Woodlands.co.uk

The good, the bad and the butterflies

woodland butterfly

The UK has 58 resident species of butterflies, according to Butterfly Conservation.  Sadly, approximately half are now under threat - being on the Red List of endangered butterflies.  The Red List has seven levels of conservation:

  • least concern, 
  • near threatened, 
  • vulnerable, 
  • endangered, 
  • critically endangered, 
  • extinct in the wild, and 
  • extinct. 

Butterflies and moths generally need :

  • A source of food for their caterpillars. Sometimes, this is a single plant species but most species are not quite so ‘fussy’.
  • Adults usually need a source of nectar - in the form of nectar; the sugar-rich liquid formed in the nectaries of flowers.  Again, some species have very specific requirements and will only visit certain plants.  Conversely, some adult moths do not feed at all ! 
  • For butterflies and certain day-flying moths, they need a place to warm up and fly, to bask in sunlight.  Caterpillars may need warmth in order to develop to maturity.  All invertebrates are ‘cold blooded (poikilothermic), taking their temperature from the surroundings.
  • Eggs, larvae or adults need a place to spend the winter in ‘safety’, where they are not so vulnerable to predators or extremes of weather.  This often takes the form of taller vegetation, sometimes evergreen, like ivy.  Structurally diverse woodlands can also provide warm micro-habitats, shelter and breeding spots.

There is some good news amongst the bad. Two species, the large blue and the high brown fritillary, have been subject to targeted conservation interventions and have now moved from away from critically endangered.

The large blue, in fact,  was declared extinct in 1979 but was re-introduced with specimens from Sweden and is now to be found in Somerset and the Cotswolds on restored wildflower grasslands.  The high brown fritillary has also benefitted from conservation efforts e.g. creation of clearings and rides so whilst still vulnerable, its status has improved. Another positive is that the large tortoiseshell has reappeared (since 2019) in several locations in Southern England.  Its decline / loss has been associated with the loss of millions of elms (through dutch elm disease) on which caterpillars feed.  They can, however, be found on Aspen, Poplars and Willows.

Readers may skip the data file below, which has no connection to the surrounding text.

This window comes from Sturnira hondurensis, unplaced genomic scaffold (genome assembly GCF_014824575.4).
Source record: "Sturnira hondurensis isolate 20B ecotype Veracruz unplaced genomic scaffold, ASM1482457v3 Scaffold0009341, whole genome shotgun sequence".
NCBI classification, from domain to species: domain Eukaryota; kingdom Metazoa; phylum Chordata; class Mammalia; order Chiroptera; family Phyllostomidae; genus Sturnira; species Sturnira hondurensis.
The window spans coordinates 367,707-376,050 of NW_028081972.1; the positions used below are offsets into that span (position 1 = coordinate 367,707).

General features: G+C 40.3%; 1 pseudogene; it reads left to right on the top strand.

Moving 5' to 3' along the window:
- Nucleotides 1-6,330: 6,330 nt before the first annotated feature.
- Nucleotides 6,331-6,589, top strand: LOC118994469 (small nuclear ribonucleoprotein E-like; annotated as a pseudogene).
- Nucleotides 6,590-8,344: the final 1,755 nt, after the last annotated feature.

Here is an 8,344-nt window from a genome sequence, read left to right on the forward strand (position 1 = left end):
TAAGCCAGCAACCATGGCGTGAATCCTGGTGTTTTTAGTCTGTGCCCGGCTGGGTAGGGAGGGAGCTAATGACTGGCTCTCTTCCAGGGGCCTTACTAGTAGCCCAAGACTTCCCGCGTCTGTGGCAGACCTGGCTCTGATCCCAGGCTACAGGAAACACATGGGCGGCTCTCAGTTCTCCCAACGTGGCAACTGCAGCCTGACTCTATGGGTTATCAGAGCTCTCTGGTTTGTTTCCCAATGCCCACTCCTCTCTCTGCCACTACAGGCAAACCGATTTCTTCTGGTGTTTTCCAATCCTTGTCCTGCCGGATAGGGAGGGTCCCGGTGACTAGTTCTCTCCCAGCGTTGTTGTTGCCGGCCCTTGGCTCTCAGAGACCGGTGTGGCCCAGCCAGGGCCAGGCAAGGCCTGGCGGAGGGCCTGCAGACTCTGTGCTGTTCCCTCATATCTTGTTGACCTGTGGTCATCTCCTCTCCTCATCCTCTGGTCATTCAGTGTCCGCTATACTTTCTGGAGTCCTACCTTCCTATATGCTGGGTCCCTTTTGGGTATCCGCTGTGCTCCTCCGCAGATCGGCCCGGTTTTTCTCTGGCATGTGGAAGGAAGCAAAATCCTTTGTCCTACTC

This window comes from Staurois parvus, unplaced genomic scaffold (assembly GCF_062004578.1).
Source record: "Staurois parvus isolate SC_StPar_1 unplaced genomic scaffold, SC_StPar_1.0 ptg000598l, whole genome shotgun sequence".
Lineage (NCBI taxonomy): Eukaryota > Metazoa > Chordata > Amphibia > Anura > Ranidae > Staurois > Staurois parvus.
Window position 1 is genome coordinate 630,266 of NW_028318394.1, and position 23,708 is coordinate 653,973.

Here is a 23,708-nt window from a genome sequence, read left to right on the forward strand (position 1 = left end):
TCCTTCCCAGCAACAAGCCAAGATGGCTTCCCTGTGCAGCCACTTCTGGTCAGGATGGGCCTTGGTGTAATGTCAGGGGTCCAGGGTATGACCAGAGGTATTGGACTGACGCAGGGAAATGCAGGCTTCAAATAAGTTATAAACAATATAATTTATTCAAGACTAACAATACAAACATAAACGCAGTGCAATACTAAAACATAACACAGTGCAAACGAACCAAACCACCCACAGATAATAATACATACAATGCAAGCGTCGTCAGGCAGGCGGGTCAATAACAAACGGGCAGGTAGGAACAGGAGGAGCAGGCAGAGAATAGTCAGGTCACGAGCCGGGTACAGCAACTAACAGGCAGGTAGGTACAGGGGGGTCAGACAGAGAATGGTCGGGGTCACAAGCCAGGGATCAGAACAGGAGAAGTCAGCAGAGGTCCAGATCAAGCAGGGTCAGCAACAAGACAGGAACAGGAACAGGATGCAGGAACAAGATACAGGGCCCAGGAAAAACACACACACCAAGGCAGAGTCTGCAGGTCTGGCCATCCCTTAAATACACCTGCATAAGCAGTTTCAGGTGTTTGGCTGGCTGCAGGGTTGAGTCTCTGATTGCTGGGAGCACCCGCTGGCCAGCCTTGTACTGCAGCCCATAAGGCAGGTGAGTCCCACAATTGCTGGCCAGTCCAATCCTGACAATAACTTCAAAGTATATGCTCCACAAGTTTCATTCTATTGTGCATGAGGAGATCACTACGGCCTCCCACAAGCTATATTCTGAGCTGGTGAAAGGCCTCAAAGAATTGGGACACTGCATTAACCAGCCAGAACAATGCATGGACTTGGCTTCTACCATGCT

There are still concerns for some species with the loss of specific habitats, such as flower-rich chalk grassland (favoured by the chalk hill blue and silver spotted skipper).  It is thought that nitrogen pollution (from fertilisers and vehicles) may be a factor.  More nitrogen encourages more vigorous grasses which outcompete certain species of wildflowers (critical to caterpillar survival).

gypsy mothOn the moth front, recent weeks have seen the arrival of the striped hawkmoth.   This is a migratory species but it cannot survive our winters. Specimens of the painted ladies have also arrived on the prevailing winds.   These have travelled from sub-saharan Africa (by means of several generations) always moving in search of food.  The painted ladies can breed here during the summer months, making use of thistles, nettles, and mallows.  At trend of the summer, the painted ladies return to warmer climes, but they fly at such high altitudes that they are not normally seen.  Their migration was spotted by the use of radar, which can detect insects at heights of a kilometre or more.  It recorded painted ladies flying at a height of some 500 metres as they left the UK going south, again making use of favourable winds.



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